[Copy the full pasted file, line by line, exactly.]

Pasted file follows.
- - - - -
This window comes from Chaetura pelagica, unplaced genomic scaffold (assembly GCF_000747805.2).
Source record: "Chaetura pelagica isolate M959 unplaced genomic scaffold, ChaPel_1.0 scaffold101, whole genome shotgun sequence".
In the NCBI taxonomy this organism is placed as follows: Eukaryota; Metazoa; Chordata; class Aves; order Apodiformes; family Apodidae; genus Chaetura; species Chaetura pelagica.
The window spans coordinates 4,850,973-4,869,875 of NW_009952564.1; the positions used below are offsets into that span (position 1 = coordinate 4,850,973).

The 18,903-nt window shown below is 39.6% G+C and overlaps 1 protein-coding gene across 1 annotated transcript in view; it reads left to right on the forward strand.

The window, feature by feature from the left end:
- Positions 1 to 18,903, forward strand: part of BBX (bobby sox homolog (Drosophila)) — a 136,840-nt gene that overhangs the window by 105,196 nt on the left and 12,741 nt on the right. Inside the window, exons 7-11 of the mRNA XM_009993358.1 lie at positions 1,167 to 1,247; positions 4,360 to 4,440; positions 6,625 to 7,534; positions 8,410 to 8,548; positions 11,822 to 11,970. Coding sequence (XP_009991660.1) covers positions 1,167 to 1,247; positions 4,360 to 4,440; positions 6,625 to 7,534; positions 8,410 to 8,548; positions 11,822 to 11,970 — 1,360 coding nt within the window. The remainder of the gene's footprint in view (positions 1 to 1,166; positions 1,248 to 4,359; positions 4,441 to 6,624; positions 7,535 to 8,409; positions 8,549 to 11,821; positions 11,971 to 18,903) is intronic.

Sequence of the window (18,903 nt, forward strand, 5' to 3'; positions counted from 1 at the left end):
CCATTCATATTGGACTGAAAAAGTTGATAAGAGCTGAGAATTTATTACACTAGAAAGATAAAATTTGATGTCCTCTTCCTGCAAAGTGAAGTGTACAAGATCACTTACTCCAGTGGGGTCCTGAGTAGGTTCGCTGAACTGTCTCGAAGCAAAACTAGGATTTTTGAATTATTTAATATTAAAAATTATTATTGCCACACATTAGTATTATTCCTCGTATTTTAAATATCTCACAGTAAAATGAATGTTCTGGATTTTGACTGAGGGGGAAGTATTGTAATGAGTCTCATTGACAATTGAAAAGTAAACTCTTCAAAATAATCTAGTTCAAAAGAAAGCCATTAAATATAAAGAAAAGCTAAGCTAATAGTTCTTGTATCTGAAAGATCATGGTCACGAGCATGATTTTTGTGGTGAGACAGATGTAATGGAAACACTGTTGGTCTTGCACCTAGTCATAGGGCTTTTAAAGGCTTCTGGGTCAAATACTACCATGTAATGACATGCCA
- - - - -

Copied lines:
This window comes from Chaetura pelagica, unplaced genomic scaffold (assembly GCF_000747805.2).
Source record: "Chaetura pelagica isolate M959 unplaced genomic scaffold, ChaPel_1.0 scaffold101, whole genome shotgun sequence".
In the NCBI taxonomy this organism is placed as follows: Eukaryota; Metazoa; Chordata; class Aves; order Apodiformes; family Apodidae; genus Chaetura; species Chaetura pelagica.
The window spans coordinates 4,850,973-4,869,875 of NW_009952564.1; the positions used below are offsets into that span (position 1 = coordinate 4,850,973).

The 18,903-nt window shown below is 39.6% G+C and overlaps 1 protein-coding gene across 1 annotated transcript in view; it reads left to right on the forward strand.

The window, feature by feature from the left end:
- Positions 1 to 18,903, forward strand: part of BBX (bobby sox homolog (Drosophila)) — a 136,840-nt gene that overhangs the window by 105,196 nt on the left and 12,741 nt on the right. Inside the window, exons 7-11 of the mRNA XM_009993358.1 lie at positions 1,167 to 1,247; positions 4,360 to 4,440; positions 6,625 to 7,534; positions 8,410 to 8,548; positions 11,822 to 11,970. Coding sequence (XP_009991660.1) covers positions 1,167 to 1,247; positions 4,360 to 4,440; positions 6,625 to 7,534; positions 8,410 to 8,548; positions 11,822 to 11,970 — 1,360 coding nt within the window. The remainder of the gene's footprint in view (positions 1 to 1,166; positions 1,248 to 4,359; positions 4,441 to 6,624; positions 7,535 to 8,409; positions 8,549 to 11,821; positions 11,971 to 18,903) is intronic.

Sequence of the window (18,903 nt, forward strand, 5' to 3'; positions counted from 1 at the left end):
CCATTCATATTGGACTGAAAAAGTTGATAAGAGCTGAGAATTTATTACACTAGAAAGATAAAATTTGATGTCCTCTTCCTGCAAAGTGAAGTGTACAAGATCACTTACTCCAGTGGGGTCCTGAGTAGGTTCGCTGAACTGTCTCGAAGCAAAACTAGGATTTTTGAATTATTTAATATTAAAAATTATTATTGCCACACATTAGTATTATTCCTCGTATTTTAAATATCTCACAGTAAAATGAATGTTCTGGATTTTGACTGAGGGGGAAGTATTGTAATGAGTCTCATTGACAATTGAAAAGTAAACTCTTCAAAATAATCTAGTTCAAAAGAAAGCCATTAAATATAAAGAAAAGCTAAGCTAATAGTTCTTGTATCTGAAAGATCATGGTCACGAGCATGATTTTTGTGGTGAGACAGATGTAATGGAAACACTGTTGGTCTTGCACCTAGTCATAGGGCTTTTAAAGGCTTCTGGGTCAAATACTACCATGTAATGACATGCCA